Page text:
I live in a ball of cotton and I hold my knees to my face and try to press my head into them, so the knees push through and there will be bones in my brain.
When they taught me to talk, nobody told me I would always have to do it. It’s not something you can unlearn, and once there is a voice, you can’t put it back. It leaks out my lips, but also through my eyes and cheeks. There is no hope for quiet. Not in this head. The words stay. I can’t think without them anymore. Bats of whispery grey. Between my ears. Bits of bites and flutters of wings. Makes me want to bury them. To quiet the wings.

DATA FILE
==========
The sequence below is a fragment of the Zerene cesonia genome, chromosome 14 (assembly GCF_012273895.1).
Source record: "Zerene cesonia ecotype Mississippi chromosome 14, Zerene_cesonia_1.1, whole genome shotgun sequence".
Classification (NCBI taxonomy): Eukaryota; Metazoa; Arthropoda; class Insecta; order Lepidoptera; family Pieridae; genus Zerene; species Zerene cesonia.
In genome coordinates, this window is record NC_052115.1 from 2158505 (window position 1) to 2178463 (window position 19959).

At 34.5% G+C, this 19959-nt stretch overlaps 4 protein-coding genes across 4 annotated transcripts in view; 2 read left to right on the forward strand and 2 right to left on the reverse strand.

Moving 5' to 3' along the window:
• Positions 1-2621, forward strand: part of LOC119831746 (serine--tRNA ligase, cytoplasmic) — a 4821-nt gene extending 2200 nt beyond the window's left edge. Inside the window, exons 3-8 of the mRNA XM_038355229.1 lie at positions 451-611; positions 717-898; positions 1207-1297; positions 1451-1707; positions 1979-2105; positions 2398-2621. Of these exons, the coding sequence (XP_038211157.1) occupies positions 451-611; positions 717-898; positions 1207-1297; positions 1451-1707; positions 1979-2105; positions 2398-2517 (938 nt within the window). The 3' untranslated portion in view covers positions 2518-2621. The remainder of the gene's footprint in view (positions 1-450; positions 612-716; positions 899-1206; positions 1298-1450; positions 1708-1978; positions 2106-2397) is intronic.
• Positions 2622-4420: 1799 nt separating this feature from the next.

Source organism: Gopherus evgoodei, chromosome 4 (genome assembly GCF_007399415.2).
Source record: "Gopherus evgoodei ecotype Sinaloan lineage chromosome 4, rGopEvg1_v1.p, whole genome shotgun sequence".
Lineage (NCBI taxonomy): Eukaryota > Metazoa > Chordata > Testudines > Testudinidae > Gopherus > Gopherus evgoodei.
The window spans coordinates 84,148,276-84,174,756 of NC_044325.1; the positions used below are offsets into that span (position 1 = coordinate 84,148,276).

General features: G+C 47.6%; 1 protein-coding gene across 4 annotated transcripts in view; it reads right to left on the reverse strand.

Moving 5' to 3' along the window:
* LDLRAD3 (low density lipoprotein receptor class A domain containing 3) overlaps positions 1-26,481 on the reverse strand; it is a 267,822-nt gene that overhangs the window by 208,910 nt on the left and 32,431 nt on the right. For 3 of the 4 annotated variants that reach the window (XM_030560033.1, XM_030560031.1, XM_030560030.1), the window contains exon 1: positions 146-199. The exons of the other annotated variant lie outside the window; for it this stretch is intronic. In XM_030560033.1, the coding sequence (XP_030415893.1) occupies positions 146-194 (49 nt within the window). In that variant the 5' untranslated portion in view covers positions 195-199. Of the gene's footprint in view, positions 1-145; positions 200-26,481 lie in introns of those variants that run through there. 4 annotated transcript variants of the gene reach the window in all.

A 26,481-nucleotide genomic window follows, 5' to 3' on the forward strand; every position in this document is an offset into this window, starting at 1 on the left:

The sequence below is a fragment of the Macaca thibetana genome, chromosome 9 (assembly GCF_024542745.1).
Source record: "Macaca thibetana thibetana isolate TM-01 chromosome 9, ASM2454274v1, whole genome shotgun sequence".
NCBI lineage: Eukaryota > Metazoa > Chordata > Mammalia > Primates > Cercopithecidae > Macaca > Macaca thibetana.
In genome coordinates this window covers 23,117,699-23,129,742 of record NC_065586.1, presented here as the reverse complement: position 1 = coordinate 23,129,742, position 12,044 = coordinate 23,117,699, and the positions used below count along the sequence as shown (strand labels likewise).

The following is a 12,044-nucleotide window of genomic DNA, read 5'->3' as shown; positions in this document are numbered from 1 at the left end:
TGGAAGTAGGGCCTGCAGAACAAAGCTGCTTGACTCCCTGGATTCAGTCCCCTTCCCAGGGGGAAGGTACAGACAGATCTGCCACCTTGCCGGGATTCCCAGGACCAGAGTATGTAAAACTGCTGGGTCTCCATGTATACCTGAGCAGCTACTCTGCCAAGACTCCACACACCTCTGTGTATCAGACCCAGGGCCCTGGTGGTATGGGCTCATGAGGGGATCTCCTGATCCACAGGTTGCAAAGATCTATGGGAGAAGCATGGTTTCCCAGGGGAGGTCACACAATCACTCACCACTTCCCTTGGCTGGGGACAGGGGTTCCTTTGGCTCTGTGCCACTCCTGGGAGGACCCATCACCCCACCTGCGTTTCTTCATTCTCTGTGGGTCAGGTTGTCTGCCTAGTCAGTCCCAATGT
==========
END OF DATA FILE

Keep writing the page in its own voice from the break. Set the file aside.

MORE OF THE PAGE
When I was a baby, someone wrapped me tight and kissed my forehead. The cotton held my arms still and taught me how to stay. Someone rocked my body and I felt the repetition that taught me that it was all the same and that there would be nothing different. Me, a baby, a bundle of warm. Something moving me, vague and safe.
You think you can find me, talk to me, rescue me. But you can’t. I’m the mole man and I will only be found if I want to. I’m in my clothes, in a ball of cotton blankets, in my room, in my house, in my woods. There is nothing I will hear. There is nothing I need to hear.
| COPYRIGHT 2006-2011
Portland Fiction Project
ALL RIGHTS RESERVED